Great Lakes has acknowledged in a statement that “Alchemy Hour” will disappear, but the same recipe will return next year with a new, yet-to-be-determined name.

The Great Lakes-Widmer Brothers example is far from unique:

• Indigo Imp Brewery, in Cleveland, had to change the name of its Winter Solstice beer because of Anderson Valley Brewing Co.’s Winter Solstice. The Indigo Imp beer now goes by Winter Soul.

• The Brew Kettle, in Strongsville, Ohio, had to stop using Black Jack Porter because of Left Hand Brewing Co.’s Black Jack Porter. The Brew Kettle beer now goes by One Eyed Jack Robust Porter.

• The Seventh Son Brewing Co., in Columbus, Ohio,, originally was called Born Brewing — until it learned it might run into a problem with Rolling Rock holding a trademark for “Born Small Town.” Instead of chancing it, the brewery changed its name.

The problem really has swelled over the last few years not only because more breweries are opening, but also because existing brewers are expanding their distribution territories.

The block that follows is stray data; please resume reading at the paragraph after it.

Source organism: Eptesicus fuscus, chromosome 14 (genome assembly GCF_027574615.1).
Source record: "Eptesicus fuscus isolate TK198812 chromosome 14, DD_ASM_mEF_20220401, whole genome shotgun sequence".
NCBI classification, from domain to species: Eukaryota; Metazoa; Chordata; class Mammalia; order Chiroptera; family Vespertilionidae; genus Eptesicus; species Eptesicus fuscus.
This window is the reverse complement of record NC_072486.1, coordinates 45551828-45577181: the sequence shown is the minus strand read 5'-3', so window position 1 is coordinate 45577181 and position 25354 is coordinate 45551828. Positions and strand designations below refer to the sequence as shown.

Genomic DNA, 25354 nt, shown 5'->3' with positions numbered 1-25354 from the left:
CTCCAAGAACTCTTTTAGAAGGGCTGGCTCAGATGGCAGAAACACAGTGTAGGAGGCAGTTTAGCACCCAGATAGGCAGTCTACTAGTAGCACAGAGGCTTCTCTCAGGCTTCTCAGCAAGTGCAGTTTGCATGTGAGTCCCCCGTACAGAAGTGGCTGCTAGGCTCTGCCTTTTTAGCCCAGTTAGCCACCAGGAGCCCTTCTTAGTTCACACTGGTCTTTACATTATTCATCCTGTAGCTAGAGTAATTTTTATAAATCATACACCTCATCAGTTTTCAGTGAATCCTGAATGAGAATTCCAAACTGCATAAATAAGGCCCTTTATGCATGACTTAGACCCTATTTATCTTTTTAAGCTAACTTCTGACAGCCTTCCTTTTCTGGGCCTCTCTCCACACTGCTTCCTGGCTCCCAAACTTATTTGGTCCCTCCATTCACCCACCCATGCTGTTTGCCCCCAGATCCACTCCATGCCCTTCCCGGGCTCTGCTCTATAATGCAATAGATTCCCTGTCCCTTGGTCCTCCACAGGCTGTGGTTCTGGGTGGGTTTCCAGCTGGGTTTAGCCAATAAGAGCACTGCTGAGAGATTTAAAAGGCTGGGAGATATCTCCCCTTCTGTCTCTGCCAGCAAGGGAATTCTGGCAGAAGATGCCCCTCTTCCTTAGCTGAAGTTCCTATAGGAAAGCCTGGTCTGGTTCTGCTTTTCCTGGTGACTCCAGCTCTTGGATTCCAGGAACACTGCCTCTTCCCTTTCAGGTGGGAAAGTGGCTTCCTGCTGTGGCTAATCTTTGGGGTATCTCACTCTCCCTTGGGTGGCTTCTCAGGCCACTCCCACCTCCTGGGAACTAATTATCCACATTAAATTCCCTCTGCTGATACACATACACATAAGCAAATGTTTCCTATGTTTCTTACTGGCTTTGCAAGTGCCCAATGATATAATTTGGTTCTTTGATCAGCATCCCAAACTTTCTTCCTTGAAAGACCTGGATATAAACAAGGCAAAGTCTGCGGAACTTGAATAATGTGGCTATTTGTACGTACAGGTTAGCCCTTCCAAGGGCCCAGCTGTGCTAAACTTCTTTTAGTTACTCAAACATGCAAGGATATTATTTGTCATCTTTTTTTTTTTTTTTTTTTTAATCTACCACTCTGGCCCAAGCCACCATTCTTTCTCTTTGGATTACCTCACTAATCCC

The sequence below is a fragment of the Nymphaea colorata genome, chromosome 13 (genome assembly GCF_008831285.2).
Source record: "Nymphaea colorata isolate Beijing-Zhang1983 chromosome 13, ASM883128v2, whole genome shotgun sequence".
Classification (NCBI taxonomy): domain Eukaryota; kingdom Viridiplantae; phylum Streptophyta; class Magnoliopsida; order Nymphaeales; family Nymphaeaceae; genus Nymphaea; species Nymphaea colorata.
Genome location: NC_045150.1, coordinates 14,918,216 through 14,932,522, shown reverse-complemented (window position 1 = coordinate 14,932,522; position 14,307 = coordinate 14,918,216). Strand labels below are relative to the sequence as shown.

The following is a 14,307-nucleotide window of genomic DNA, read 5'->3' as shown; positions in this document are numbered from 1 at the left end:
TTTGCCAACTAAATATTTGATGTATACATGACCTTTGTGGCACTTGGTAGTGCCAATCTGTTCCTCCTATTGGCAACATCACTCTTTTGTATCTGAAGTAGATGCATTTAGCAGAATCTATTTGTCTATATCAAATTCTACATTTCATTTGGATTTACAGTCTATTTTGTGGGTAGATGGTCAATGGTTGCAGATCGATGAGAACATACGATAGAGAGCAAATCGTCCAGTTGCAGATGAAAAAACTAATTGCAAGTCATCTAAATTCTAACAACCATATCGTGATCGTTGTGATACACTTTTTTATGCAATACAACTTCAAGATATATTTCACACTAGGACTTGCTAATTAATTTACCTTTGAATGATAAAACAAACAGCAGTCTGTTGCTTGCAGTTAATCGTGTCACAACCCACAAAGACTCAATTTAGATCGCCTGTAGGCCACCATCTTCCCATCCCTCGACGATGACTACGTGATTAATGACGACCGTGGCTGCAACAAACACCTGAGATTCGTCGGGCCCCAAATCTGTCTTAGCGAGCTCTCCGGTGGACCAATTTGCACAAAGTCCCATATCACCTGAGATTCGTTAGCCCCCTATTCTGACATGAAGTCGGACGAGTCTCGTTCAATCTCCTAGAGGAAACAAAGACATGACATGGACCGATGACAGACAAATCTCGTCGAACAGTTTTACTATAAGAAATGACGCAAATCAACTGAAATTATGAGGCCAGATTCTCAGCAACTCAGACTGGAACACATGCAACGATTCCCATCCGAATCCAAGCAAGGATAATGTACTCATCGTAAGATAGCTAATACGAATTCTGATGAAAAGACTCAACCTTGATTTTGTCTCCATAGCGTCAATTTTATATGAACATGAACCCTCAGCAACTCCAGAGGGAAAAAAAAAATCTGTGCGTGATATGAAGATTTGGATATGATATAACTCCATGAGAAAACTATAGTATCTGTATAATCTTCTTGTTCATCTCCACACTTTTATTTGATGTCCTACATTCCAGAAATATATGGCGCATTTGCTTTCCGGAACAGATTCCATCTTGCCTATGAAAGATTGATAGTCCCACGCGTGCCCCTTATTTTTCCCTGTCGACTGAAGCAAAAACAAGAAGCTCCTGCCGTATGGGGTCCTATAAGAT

In the past, there wasn’t as much overlap among smaller or regional brewers so you didn’t have to worry as much about infringing on a trademark — or someone finding out that you’re infringing on their trademark.

That certainly was the case with Jackie O’s, one of the most prolific breweries in Ohio. Jackie O’s produces between 50 and 60 different beers each year.

But until this year, the brewery sold its beer only at its brewpub, located in a remote part of the state in Athens.

There wasn’t much worry before about infringing on another trademark. But now that Jackie O’s opened a production brewery and is distributing in Ohio, it is a concern.

“We’re trying to get all of our stuff covered to make sure we don’t run into these problems,” Clark said.

The naming problem also likely stems from the rise of nanobreweries, tiny brewers who may not be as savvy at checking trademarks.

Although sometimes it’s just a matter of two people coming up with the same idea independently.

That might explain why there are at least four “Main Street” breweries nationwide, including one in Garrettsville, Ohio.

Then there’s the conspiracy theory that big brewers snatch up names deliberately to cause confusion.